The harsh reality of how climate change impacts the motor retail industry is undeniable after Toyota South Africa Motors (TSAM) announced that only 500 units of all the water-damaged vehicles will be retailed.
The remainder of the thousands of vehicles damaged by the devastating floods in KwaZulu-Natal, will be scrapped.
TSAM had to suspend production at its plant at Prospecton, south of Durban, due to the flooding and can’t say when it will resume.
This plant assembled 10 198 light commercial vehicles in March 2022 and sold over 10 000 vehicles locally in a month.
Martlé Keyter, MISA’s Chief Executive Officer: Operations, says TSAM’s contribution helped the industry to break through the threshold of new vehicle sales last month. Domestic new vehicle sales was at 50 607 units for the first time since October 2019.
According to the provincial government it would cost R17 billion to fix the flood damage across the province.
More than 430 people died and infrastructure destroyed after some areas recorded over 300 mm rain in 24 hours. This is about a third of the annual rainfall in KwaZulu-Natal.
Eight weather stations recorded new rainfall records. In Margate, on the South Coast, the recorded rainfall of 311 mm doubled its previous record of 25 years.
It left highways flooded, while bridges and other key infrastructure were washed away by the heavy storms.
This is the second deadliest flood in the Durban area in the last decade.
Over the Easter weekend of 2019, the area recorded 165 mm of rain in 24 hours. This resulted in floods that killed more than 85 people.
Scientists have warned, in numerous studies, that extreme rainfall in the region is becoming more common because of global warming and classified Durban as one of the vulnerable coastal cities.
The Durban Chamber of Commerce and Industry called on authorities, in 2019, to tackle infrastructure issues urgently, including carrying out “a serious review of storm water drainage systems.”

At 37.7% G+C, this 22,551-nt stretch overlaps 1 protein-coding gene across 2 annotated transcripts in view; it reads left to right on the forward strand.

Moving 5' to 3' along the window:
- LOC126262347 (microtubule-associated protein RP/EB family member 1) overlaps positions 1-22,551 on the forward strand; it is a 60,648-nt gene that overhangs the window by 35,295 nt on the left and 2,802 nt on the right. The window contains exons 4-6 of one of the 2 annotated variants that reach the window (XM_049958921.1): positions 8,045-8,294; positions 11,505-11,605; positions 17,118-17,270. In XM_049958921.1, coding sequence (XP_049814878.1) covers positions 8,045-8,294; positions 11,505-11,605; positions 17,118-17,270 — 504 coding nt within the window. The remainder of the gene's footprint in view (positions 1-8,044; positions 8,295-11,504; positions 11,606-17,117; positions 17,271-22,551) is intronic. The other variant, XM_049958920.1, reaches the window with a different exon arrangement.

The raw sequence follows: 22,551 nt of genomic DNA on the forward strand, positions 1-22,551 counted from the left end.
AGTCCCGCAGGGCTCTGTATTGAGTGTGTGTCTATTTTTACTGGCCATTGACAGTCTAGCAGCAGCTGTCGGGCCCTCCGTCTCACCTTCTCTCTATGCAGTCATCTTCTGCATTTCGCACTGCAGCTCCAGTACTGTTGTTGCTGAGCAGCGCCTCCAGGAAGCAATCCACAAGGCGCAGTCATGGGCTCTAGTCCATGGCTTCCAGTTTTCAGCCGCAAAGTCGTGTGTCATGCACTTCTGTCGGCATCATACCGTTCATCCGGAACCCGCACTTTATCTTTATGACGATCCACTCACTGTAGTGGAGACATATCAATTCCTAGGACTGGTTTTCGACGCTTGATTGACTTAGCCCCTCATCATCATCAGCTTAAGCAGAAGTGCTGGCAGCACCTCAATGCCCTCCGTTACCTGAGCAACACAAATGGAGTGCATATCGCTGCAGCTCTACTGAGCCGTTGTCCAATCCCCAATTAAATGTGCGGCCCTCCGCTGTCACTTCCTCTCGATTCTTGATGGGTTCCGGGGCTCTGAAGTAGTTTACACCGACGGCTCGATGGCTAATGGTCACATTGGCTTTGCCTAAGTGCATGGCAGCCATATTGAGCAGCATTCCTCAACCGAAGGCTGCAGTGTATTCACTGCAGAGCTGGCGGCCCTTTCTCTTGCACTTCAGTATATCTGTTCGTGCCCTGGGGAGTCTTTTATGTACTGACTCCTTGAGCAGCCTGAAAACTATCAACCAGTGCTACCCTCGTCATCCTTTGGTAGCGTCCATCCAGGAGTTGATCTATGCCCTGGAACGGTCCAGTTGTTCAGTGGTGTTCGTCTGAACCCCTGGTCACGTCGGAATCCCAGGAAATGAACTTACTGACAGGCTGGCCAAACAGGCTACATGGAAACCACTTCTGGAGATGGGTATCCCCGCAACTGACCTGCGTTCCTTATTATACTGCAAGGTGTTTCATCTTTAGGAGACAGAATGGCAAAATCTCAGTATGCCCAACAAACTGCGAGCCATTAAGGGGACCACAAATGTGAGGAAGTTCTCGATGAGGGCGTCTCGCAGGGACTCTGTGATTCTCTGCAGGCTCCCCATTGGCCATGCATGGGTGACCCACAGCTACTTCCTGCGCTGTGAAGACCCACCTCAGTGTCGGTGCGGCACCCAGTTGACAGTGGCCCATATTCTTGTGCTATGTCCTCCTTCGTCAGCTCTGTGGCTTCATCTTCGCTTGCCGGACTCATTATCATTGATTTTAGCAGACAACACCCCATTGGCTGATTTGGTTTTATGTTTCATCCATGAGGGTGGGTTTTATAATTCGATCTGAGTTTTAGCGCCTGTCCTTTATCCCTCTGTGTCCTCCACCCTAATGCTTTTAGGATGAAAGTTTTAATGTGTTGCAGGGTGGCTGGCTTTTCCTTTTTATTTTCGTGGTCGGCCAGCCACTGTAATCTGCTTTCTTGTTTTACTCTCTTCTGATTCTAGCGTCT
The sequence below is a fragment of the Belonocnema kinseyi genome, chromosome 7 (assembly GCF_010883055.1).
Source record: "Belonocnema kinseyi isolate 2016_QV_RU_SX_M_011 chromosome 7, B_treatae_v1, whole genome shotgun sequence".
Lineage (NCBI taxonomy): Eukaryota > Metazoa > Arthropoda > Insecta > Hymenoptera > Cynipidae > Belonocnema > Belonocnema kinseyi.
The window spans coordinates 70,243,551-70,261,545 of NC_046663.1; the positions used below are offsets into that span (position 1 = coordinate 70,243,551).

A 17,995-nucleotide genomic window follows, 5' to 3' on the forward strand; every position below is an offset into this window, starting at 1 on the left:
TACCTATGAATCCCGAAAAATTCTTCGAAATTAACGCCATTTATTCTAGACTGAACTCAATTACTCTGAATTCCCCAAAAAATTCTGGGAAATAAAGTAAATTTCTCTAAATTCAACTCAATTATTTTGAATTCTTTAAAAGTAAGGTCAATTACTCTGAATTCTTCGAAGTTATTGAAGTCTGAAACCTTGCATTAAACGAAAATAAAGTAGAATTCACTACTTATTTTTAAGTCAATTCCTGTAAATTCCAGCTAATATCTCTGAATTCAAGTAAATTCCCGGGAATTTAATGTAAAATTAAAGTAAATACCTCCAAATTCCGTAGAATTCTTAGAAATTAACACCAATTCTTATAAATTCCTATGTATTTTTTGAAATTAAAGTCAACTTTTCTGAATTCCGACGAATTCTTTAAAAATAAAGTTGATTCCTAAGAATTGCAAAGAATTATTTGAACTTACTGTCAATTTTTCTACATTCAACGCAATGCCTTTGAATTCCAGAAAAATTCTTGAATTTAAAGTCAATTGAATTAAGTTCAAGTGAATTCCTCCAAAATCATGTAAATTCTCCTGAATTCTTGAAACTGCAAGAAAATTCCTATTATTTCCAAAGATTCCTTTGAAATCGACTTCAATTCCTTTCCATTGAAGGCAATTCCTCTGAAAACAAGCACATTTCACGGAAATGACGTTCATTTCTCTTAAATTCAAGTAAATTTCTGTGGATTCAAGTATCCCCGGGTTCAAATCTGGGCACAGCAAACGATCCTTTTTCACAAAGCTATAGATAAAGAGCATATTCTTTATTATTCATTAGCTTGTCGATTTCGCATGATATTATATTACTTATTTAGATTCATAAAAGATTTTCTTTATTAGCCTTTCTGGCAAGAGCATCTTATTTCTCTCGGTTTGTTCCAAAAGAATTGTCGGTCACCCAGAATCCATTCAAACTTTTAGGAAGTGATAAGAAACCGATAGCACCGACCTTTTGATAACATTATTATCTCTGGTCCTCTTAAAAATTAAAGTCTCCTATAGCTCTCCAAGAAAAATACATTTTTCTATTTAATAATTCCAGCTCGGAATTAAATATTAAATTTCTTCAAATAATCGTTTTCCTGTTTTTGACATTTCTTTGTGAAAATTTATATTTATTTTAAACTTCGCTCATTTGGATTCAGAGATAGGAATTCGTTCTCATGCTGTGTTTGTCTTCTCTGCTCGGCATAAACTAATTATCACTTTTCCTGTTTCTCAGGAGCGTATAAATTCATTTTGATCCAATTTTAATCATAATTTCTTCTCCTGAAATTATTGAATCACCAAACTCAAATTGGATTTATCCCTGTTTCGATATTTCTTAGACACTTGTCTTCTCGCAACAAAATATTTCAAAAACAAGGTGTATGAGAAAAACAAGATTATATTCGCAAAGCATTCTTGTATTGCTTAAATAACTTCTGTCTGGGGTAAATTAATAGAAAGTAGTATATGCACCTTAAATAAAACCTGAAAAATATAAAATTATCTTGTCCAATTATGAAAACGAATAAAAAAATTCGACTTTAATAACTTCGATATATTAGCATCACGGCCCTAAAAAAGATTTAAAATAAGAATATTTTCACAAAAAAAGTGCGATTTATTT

The overpopulated eThekwini Municipality did not have the funds nor resources to address these concerns.
The year 2020 was one of the hottest in the world and data showed South Africa’s temperatures increased by 1.6°C in 2020.
Overall, South Africa’s temperatures in 2021 were milder than in previous years, but they’re still increasingly getting warmer – in line with global trends.
Last year President Cyril Ramaphosa announced that South Africa identified three key priorities for climate action, including increased production of electric vehicles. According to him, the state will focus on reducing carbon emissions at Eskom and fast-tracking plans for a green-hydrogen economy.
This is all included in the Climate Change Bill that was published in the Government Gazette on 1 October last year and introduced to Parliament in February this year.
Keyter says that Government’s ambitious plans does not keep track with the reality that electric vehicles can’t be the solution, not until Eskom can supply to meet the demand. The reality is loadshedding has become the norm.
“Climate change requires rapid, major and systemic economic changes, in essence a just transition. The recent flooding in Durban showed us time is running out,” says Keyter.
The International Trade Union Confederation (ITUC) warned in 2019 that the organisation is already witnessing the loss of lives and livelihoods because of extreme weather events and changing seasons.
“There are no jobs on a dead planet, but it’s more than just a slogan.”